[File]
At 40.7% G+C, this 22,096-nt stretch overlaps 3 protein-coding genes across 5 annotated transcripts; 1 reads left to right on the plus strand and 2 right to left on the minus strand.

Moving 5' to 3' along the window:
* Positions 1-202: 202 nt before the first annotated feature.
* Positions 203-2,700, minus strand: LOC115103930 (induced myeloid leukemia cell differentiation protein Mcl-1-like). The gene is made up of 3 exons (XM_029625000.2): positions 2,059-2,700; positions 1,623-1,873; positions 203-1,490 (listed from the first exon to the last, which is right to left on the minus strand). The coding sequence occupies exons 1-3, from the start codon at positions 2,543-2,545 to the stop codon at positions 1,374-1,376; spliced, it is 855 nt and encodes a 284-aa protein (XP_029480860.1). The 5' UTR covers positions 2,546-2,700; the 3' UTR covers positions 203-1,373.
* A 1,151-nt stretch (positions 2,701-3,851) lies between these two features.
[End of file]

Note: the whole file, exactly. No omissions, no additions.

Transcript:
At 40.7% G+C, this 22,096-nt stretch overlaps 3 protein-coding genes across 5 annotated transcripts; 1 reads left to right on the plus strand and 2 right to left on the minus strand.

Moving 5' to 3' along the window:
* Positions 1-202: 202 nt before the first annotated feature.
* Positions 203-2,700, minus strand: LOC115103930 (induced myeloid leukemia cell differentiation protein Mcl-1-like). The gene is made up of 3 exons (XM_029625000.2): positions 2,059-2,700; positions 1,623-1,873; positions 203-1,490 (listed from the first exon to the last, which is right to left on the minus strand). The coding sequence occupies exons 1-3, from the start codon at positions 2,543-2,545 to the stop codon at positions 1,374-1,376; spliced, it is 855 nt and encodes a 284-aa protein (XP_029480860.1). The 5' UTR covers positions 2,546-2,700; the 3' UTR covers positions 203-1,373.
* A 1,151-nt stretch (positions 2,701-3,851) lies between these two features.